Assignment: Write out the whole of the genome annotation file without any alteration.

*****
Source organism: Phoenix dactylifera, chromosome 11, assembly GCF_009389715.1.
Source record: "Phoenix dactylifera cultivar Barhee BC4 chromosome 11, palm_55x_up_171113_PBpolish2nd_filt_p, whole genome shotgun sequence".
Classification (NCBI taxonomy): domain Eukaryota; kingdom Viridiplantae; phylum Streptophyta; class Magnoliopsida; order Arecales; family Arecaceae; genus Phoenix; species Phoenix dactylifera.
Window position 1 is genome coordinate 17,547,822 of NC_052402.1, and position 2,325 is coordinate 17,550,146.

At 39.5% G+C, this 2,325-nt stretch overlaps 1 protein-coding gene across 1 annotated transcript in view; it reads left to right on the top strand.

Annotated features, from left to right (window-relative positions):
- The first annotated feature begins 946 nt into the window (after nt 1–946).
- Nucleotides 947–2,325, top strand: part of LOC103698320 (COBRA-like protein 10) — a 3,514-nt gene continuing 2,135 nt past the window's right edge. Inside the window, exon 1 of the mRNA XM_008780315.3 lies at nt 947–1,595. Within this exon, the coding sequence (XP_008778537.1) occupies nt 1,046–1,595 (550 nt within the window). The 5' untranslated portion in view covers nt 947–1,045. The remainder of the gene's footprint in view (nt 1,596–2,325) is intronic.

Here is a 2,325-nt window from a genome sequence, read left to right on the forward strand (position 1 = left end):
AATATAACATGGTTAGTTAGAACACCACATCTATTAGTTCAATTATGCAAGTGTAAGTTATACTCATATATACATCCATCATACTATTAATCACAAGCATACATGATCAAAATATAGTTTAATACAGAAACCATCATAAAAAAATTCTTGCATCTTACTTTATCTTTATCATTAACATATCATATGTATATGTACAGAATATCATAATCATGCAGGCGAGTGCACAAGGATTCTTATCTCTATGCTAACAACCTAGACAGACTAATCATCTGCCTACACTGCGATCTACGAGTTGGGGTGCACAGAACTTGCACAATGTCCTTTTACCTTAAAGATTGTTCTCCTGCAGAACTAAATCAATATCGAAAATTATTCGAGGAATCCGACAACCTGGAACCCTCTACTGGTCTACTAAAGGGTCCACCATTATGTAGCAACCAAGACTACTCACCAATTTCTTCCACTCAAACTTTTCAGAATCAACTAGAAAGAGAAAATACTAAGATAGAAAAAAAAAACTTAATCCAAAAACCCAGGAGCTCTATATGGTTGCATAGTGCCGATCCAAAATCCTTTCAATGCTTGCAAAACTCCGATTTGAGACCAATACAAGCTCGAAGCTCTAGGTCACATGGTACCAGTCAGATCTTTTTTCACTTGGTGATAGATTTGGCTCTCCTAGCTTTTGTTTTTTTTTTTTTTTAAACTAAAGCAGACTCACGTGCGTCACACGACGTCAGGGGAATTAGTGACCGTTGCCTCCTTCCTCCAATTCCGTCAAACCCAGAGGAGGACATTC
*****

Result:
Source organism: Phoenix dactylifera, chromosome 11, assembly GCF_009389715.1.
Source record: "Phoenix dactylifera cultivar Barhee BC4 chromosome 11, palm_55x_up_171113_PBpolish2nd_filt_p, whole genome shotgun sequence".
Classification (NCBI taxonomy): domain Eukaryota; kingdom Viridiplantae; phylum Streptophyta; class Magnoliopsida; order Arecales; family Arecaceae; genus Phoenix; species Phoenix dactylifera.
Window position 1 is genome coordinate 17,547,822 of NC_052402.1, and position 2,325 is coordinate 17,550,146.

At 39.5% G+C, this 2,325-nt stretch overlaps 1 protein-coding gene across 1 annotated transcript in view; it reads left to right on the top strand.

Annotated features, from left to right (window-relative positions):
- The first annotated feature begins 946 nt into the window (after nt 1–946).
- Nucleotides 947–2,325, top strand: part of LOC103698320 (COBRA-like protein 10) — a 3,514-nt gene continuing 2,135 nt past the window's right edge. Inside the window, exon 1 of the mRNA XM_008780315.3 lies at nt 947–1,595. Within this exon, the coding sequence (XP_008778537.1) occupies nt 1,046–1,595 (550 nt within the window). The 5' untranslated portion in view covers nt 947–1,045. The remainder of the gene's footprint in view (nt 1,596–2,325) is intronic.

Here is a 2,325-nt window from a genome sequence, read left to right on the forward strand (position 1 = left end):
AATATAACATGGTTAGTTAGAACACCACATCTATTAGTTCAATTATGCAAGTGTAAGTTATACTCATATATACATCCATCATACTATTAATCACAAGCATACATGATCAAAATATAGTTTAATACAGAAACCATCATAAAAAAATTCTTGCATCTTACTTTATCTTTATCATTAACATATCATATGTATATGTACAGAATATCATAATCATGCAGGCGAGTGCACAAGGATTCTTATCTCTATGCTAACAACCTAGACAGACTAATCATCTGCCTACACTGCGATCTACGAGTTGGGGTGCACAGAACTTGCACAATGTCCTTTTACCTTAAAGATTGTTCTCCTGCAGAACTAAATCAATATCGAAAATTATTCGAGGAATCCGACAACCTGGAACCCTCTACTGGTCTACTAAAGGGTCCACCATTATGTAGCAACCAAGACTACTCACCAATTTCTTCCACTCAAACTTTTCAGAATCAACTAGAAAGAGAAAATACTAAGATAGAAAAAAAAAACTTAATCCAAAAACCCAGGAGCTCTATATGGTTGCATAGTGCCGATCCAAAATCCTTTCAATGCTTGCAAAACTCCGATTTGAGACCAATACAAGCTCGAAGCTCTAGGTCACATGGTACCAGTCAGATCTTTTTTCACTTGGTGATAGATTTGGCTCTCCTAGCTTTTGTTTTTTTTTTTTTTTAAACTAAAGCAGACTCACGTGCGTCACACGACGTCAGGGGAATTAGTGACCGTTGCCTCCTTCCTCCAATTCCGTCAAACCCAGAGGAGGACATTC